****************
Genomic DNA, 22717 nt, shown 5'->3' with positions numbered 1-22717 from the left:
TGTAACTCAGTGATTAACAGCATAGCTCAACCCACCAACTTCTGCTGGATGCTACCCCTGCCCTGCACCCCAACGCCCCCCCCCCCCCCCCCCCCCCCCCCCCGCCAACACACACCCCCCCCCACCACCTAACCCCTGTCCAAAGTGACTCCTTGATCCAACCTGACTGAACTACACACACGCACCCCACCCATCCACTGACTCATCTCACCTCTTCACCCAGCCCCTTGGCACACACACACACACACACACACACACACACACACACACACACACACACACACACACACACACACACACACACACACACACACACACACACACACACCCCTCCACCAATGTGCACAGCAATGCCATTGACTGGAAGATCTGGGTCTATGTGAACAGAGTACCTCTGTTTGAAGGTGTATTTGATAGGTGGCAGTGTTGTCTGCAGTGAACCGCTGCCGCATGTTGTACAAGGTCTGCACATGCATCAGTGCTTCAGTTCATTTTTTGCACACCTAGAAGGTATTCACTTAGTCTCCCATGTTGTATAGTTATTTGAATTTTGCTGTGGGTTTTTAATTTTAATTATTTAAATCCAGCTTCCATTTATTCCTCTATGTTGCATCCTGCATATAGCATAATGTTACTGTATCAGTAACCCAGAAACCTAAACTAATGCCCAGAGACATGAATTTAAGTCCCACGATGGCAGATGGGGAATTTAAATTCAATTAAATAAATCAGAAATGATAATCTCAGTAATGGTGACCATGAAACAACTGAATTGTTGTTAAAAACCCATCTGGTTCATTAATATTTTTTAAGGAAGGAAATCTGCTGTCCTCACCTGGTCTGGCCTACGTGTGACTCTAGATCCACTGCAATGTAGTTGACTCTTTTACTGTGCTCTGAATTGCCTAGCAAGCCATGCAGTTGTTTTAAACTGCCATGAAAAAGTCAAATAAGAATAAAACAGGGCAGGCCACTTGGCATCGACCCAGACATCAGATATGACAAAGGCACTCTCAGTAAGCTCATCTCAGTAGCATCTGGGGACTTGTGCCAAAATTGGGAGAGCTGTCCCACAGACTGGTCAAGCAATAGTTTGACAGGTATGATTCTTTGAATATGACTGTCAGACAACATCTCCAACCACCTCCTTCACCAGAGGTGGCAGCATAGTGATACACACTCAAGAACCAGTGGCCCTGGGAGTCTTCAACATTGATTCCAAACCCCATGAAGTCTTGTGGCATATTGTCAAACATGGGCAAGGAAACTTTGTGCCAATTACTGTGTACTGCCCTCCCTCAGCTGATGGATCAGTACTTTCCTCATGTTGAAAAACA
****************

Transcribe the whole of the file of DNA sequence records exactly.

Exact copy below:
Genomic DNA, 22717 nt, shown 5'->3' with positions numbered 1-22717 from the left:
TGTAACTCAGTGATTAACAGCATAGCTCAACCCACCAACTTCTGCTGGATGCTACCCCTGCCCTGCACCCCAACGCCCCCCCCCCCCCCCCCCCCCCCCCCCCGCCAACACACACCCCCCCCCACCACCTAACCCCTGTCCAAAGTGACTCCTTGATCCAACCTGACTGAACTACACACACGCACCCCACCCATCCACTGACTCATCTCACCTCTTCACCCAGCCCCTTGGCACACACACACACACACACACACACACACACACACACACACACACACACACACACACACACACACACACACACACACACACACACACACACACACACCCCTCCACCAATGTGCACAGCAATGCCATTGACTGGAAGATCTGGGTCTATGTGAACAGAGTACCTCTGTTTGAAGGTGTATTTGATAGGTGGCAGTGTTGTCTGCAGTGAACCGCTGCCGCATGTTGTACAAGGTCTGCACATGCATCAGTGCTTCAGTTCATTTTTTGCACACCTAGAAGGTATTCACTTAGTCTCCCATGTTGTATAGTTATTTGAATTTTGCTGTGGGTTTTTAATTTTAATTATTTAAATCCAGCTTCCATTTATTCCTCTATGTTGCATCCTGCATATAGCATAATGTTACTGTATCAGTAACCCAGAAACCTAAACTAATGCCCAGAGACATGAATTTAAGTCCCACGATGGCAGATGGGGAATTTAAATTCAATTAAATAAATCAGAAATGATAATCTCAGTAATGGTGACCATGAAACAACTGAATTGTTGTTAAAAACCCATCTGGTTCATTAATATTTTTTAAGGAAGGAAATCTGCTGTCCTCACCTGGTCTGGCCTACGTGTGACTCTAGATCCACTGCAATGTAGTTGACTCTTTTACTGTGCTCTGAATTGCCTAGCAAGCCATGCAGTTGTTTTAAACTGCCATGAAAAAGTCAAATAAGAATAAAACAGGGCAGGCCACTTGGCATCGACCCAGACATCAGATATGACAAAGGCACTCTCAGTAAGCTCATCTCAGTAGCATCTGGGGACTTGTGCCAAAATTGGGAGAGCTGTCCCACAGACTGGTCAAGCAATAGTTTGACAGGTATGATTCTTTGAATATGACTGTCAGACAACATCTCCAACCACCTCCTTCACCAGAGGTGGCAGCATAGTGATACACACTCAAGAACCAGTGGCCCTGGGAGTCTTCAACATTGATTCCAAACCCCATGAAGTCTTGTGGCATATTGTCAAACATGGGCAAGGAAACTTTGTGCCAATTACTGTGTACTGCCCTCCCTCAGCTGATGGATCAGTACTTTCCTCATGTTGAAAAACA